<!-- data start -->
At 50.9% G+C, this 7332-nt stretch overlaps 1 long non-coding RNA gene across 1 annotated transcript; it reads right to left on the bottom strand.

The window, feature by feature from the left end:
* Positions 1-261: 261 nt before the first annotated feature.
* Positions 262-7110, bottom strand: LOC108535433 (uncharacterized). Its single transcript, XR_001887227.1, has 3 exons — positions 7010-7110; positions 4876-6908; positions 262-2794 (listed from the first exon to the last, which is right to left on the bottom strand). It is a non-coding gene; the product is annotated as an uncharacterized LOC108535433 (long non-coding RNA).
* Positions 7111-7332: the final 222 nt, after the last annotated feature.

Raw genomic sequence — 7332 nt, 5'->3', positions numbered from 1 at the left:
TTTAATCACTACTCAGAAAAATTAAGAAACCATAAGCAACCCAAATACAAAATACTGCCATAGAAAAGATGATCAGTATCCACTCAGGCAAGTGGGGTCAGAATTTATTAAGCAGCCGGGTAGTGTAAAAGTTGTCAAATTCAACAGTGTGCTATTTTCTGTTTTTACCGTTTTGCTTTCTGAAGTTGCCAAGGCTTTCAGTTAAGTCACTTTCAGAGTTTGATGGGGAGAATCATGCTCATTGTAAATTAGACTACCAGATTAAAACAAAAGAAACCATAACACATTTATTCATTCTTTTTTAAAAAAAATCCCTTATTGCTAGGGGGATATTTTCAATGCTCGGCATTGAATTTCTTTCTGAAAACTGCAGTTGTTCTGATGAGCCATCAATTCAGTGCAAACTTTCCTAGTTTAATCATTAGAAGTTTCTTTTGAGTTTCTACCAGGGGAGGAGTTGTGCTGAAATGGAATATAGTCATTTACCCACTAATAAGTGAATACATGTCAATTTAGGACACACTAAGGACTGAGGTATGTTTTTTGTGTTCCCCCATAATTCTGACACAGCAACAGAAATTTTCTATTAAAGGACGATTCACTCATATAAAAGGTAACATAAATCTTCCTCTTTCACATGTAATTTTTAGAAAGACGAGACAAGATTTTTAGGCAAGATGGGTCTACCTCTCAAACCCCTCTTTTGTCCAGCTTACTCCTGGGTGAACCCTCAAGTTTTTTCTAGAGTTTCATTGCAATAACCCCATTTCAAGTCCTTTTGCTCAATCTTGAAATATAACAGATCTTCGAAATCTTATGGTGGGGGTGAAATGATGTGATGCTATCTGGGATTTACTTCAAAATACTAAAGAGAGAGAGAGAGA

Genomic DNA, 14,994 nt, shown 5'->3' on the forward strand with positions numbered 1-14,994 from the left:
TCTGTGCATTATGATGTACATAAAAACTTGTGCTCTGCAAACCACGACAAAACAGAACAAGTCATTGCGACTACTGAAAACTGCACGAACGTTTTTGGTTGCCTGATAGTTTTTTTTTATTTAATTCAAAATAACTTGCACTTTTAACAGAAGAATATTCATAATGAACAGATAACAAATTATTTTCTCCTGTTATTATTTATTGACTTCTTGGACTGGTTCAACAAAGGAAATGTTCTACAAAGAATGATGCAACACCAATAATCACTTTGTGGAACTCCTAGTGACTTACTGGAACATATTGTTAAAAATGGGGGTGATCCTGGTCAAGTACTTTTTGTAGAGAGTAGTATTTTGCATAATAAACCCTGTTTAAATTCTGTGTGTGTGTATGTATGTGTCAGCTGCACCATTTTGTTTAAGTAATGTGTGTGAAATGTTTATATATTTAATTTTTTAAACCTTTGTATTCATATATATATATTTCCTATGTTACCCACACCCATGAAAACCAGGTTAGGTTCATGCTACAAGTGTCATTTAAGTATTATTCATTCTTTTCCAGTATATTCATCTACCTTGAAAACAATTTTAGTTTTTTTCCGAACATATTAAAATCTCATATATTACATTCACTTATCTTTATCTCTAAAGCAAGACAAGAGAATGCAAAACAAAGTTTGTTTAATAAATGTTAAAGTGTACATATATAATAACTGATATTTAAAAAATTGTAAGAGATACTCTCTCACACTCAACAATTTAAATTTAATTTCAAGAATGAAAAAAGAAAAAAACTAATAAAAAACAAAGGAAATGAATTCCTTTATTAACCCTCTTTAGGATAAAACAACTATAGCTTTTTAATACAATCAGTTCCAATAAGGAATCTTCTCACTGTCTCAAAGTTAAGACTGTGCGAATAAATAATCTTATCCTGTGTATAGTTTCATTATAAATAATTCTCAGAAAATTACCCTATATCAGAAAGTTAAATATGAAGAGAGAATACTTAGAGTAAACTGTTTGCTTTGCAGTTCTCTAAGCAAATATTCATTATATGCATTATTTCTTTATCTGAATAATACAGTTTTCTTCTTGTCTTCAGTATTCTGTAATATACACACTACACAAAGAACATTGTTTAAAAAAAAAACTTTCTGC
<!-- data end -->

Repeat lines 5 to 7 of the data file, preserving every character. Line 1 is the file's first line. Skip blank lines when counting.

* Positions 7111-7332: the final 222 nt, after the last annotated feature.

Raw genomic sequence — 7332 nt, 5'->3', positions numbered from 1 at the left:
TTTAATCACTACTCAGAAAAATTAAGAAACCATAAGCAACCCAAATACAAAATACTGCCATAGAAAAGATGATCAGTATCCACTCAGGCAAGTGGGGTCAGAATTTATTAAGCAGCCGGGTAGTGTAAAAGTTGTCAAATTCAACAGTGTGCTATTTTCTGTTTTTACCGTTTTGCTTTCTGAAGTTGCCAAGGCTTTCAGTTAAGTCACTTTCAGAGTTTGATGGGGAGAATCATGCTCATTGTAAATTAGACTACCAGATTAAAACAAAAGAAACCATAACACATTTATTCATTCTTTTTTAAAAAAAATCCCTTATTGCTAGGGGGATATTTTCAATGCTCGGCATTGAATTTCTTTCTGAAAACTGCAGTTGTTCTGATGAGCCATCAATTCAGTGCAAACTTTCCTAGTTTAATCATTAGAAGTTTCTTTTGAGTTTCTACCAGGGGAGGAGTTGTGCTGAAATGGAATATAGTCATTTACCCACTAATAAGTGAATACATGTCAATTTAGGACACACTAAGGACTGAGGTATGTTTTTTGTGTTCCCCCATAATTCTGACACAGCAACAGAAATTTTCTATTAAAGGACGATTCACTCATATAAAAGGTAACATAAATCTTCCTCTTTCACATGTAATTTTTAGAAAGACGAGACAAGATTTTTAGGCAAGATGGGTCTACCTCTCAAACCCCTCTTTTGTCCAGCTTACTCCTGGGTGAACCCTCAAGTTTTTTCTAGAGTTTCATTGCAATAACCCCATTTCAAGTCCTTTTGCTCAATCTTGAAATATAACAGATCTTCGAAATCTTATGGTGGGGGTGAAATGATGTGATGCTATCTGGGATTTACTTCAAAATACTAAAGAGAGAGAGAGAGA